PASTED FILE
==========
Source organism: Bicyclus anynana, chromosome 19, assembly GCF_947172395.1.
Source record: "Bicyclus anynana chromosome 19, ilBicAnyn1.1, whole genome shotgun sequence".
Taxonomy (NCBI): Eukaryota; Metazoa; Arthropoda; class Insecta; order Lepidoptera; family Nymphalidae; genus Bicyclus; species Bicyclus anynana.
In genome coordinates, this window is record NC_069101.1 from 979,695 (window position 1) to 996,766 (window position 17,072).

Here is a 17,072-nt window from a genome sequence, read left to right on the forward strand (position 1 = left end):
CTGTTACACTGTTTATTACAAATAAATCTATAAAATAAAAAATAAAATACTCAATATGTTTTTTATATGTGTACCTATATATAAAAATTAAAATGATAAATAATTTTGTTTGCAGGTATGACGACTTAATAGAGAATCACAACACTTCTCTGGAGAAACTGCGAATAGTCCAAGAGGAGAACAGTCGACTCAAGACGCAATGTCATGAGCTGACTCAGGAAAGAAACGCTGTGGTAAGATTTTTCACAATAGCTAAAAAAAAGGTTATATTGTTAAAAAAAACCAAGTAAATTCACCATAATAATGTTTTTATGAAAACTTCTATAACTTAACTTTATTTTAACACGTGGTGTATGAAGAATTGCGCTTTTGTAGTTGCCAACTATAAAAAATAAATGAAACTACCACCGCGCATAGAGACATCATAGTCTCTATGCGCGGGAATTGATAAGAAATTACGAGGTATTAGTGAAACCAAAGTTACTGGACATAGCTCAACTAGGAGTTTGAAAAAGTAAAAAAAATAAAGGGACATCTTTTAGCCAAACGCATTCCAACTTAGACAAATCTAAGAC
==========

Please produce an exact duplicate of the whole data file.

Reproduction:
Source organism: Bicyclus anynana, chromosome 19, assembly GCF_947172395.1.
Source record: "Bicyclus anynana chromosome 19, ilBicAnyn1.1, whole genome shotgun sequence".
Taxonomy (NCBI): Eukaryota; Metazoa; Arthropoda; class Insecta; order Lepidoptera; family Nymphalidae; genus Bicyclus; species Bicyclus anynana.
In genome coordinates, this window is record NC_069101.1 from 979,695 (window position 1) to 996,766 (window position 17,072).

Here is a 17,072-nt window from a genome sequence, read left to right on the forward strand (position 1 = left end):
CTGTTACACTGTTTATTACAAATAAATCTATAAAATAAAAAATAAAATACTCAATATGTTTTTTATATGTGTACCTATATATAAAAATTAAAATGATAAATAATTTTGTTTGCAGGTATGACGACTTAATAGAGAATCACAACACTTCTCTGGAGAAACTGCGAATAGTCCAAGAGGAGAACAGTCGACTCAAGACGCAATGTCATGAGCTGACTCAGGAAAGAAACGCTGTGGTAAGATTTTTCACAATAGCTAAAAAAAAGGTTATATTGTTAAAAAAAACCAAGTAAATTCACCATAATAATGTTTTTATGAAAACTTCTATAACTTAACTTTATTTTAACACGTGGTGTATGAAGAATTGCGCTTTTGTAGTTGCCAACTATAAAAAATAAATGAAACTACCACCGCGCATAGAGACATCATAGTCTCTATGCGCGGGAATTGATAAGAAATTACGAGGTATTAGTGAAACCAAAGTTACTGGACATAGCTCAACTAGGAGTTTGAAAAAGTAAAAAAAATAAAGGGACATCTTTTAGCCAAACGCATTCCAACTTAGACAAATCTAAGAC